Olympus EM10-II Easy Settings for Moon Photography

We all love Full Moon shots right? I came across a tutorial on taking moon photos which proved it was so much easier than I thought it would be and you do not need a full fancy mega expensive lens either!

I used my Olympus EM10 Mark ii with the basic 40mm - 150mm f4/f5.6 telephoto lens plus a tripod, but the tripod isn’t essential, if you have a steady hand or a wall or large sturdy object to lean against you will still capture good shots.

The recommended settings are :

ISO 200 (Yes really)

F8 (The most frequent sweet spot for many lenses)

Metering Mode - Spot Metering

Anti Shock Mode

White Balance - Sunny (yes really)

Once I had my settings all set up with my camera on the tripod, I just needed to find the focus point and adjust the exposure settings, using my auto focus I positioned the focus point so it sat on the edge of the moon, therefore capturing the contrast between the bright light of the moon and dark sky, which makes easy for the camera to find the focus. The last setting needed was to adjust the exposure compensation, I tested it on a few shots, I was somewhere around minus 2.7 - 3, just keep trying to see which suits your lighting condition best. I like to use RAW files instead of JPEGS for my post processing, these moon photos had the bare minimum of editing in Lightroom, basically a little bit of Contrast, some tweaking of the shadows, black and whites, finally a little sharpening. I was very pleased with my first ever attempt, I cannot wait for another full moon opportunity, just hope the weather will play fair too!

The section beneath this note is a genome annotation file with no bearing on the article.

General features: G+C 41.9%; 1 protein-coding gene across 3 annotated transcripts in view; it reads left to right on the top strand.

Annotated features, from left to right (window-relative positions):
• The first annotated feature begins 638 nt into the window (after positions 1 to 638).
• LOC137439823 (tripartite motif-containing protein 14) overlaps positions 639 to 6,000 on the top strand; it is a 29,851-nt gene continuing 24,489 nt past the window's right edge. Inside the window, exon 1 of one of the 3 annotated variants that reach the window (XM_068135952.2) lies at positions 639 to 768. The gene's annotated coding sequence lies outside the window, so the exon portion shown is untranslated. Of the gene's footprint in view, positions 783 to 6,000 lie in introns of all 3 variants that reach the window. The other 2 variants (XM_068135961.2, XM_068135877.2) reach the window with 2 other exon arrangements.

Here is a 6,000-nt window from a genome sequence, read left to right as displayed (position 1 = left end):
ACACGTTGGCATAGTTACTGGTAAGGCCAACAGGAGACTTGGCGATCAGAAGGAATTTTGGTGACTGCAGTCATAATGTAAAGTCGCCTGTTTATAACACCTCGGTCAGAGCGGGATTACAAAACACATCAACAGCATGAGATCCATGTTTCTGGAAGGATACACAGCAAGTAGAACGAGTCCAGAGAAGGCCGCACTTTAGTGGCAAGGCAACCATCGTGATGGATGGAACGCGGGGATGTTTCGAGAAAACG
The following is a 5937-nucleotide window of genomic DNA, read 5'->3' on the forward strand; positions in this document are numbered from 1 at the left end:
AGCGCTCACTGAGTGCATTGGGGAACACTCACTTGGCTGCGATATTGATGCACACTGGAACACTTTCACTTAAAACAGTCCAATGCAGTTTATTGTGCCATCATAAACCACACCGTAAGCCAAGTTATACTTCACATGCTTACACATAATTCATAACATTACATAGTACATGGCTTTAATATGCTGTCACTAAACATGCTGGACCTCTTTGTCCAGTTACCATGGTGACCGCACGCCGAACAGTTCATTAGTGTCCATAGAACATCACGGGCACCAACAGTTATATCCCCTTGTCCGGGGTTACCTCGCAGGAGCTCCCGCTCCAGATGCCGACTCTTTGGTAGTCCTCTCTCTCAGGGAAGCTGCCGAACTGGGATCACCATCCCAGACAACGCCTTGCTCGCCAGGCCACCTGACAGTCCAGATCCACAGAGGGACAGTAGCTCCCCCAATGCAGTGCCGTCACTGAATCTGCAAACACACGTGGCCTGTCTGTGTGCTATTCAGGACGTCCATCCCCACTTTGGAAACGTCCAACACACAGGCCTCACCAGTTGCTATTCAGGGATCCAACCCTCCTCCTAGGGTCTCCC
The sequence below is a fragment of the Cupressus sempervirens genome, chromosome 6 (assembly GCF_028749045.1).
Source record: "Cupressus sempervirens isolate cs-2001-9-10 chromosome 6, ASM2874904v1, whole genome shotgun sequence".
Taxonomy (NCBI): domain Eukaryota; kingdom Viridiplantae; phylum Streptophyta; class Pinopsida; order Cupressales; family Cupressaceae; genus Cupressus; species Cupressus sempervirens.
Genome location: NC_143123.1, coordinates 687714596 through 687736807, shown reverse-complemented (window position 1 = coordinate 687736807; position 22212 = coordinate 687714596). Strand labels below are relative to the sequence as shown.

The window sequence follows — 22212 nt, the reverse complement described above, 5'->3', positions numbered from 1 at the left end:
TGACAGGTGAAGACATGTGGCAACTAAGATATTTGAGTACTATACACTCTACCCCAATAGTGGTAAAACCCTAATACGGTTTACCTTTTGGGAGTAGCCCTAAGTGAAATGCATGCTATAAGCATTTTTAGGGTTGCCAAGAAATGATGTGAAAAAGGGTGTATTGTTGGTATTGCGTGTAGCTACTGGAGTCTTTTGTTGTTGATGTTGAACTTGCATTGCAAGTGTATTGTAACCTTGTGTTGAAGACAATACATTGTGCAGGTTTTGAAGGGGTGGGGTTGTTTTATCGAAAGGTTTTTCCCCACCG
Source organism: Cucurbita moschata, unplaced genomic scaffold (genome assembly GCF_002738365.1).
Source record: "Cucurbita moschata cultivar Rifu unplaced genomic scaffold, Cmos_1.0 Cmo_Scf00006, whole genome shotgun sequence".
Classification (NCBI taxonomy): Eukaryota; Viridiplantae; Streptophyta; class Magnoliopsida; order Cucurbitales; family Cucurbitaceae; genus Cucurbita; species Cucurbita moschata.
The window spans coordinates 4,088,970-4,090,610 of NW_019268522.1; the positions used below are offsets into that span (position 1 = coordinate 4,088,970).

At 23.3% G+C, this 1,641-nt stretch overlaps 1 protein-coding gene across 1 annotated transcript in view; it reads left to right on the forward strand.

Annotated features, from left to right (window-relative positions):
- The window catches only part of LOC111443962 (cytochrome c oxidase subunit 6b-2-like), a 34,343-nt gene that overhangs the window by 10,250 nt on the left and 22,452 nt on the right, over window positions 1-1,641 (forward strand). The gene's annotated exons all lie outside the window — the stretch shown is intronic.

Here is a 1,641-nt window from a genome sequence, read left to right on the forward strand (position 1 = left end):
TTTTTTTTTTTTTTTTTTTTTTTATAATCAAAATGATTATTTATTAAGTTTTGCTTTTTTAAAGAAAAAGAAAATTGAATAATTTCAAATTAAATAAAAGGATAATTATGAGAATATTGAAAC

How to add more background to an image

This is a tool that I love to use in Photoshop a lot, the Content Aware Tool, using this makes it so easy to take your beautiful Square Image and add more of the background to create some negative space.  Having more negative space is useful, if only to leave room for the eye to wander around your beautiful photograph, or you can use it to add some text, perhaps a favourite quote, or add another item to your photograph, such as a invitation you may be creating or perhaps a piece of artwork.

These are the basic steps taking your square image and creating a rectangle image.

Here is my original image a nice square shaped photograph.which is great to use on Instagram, but there are other possibilities for it as well, if it was bigger.

Hi_Res_Pink_Notebook_Coffee_Flatlay_4863_LouiseHowell.jpg

By using the Content Aware tool I now have the same but with some useful negative space.

To create this larger image, I took the following steps: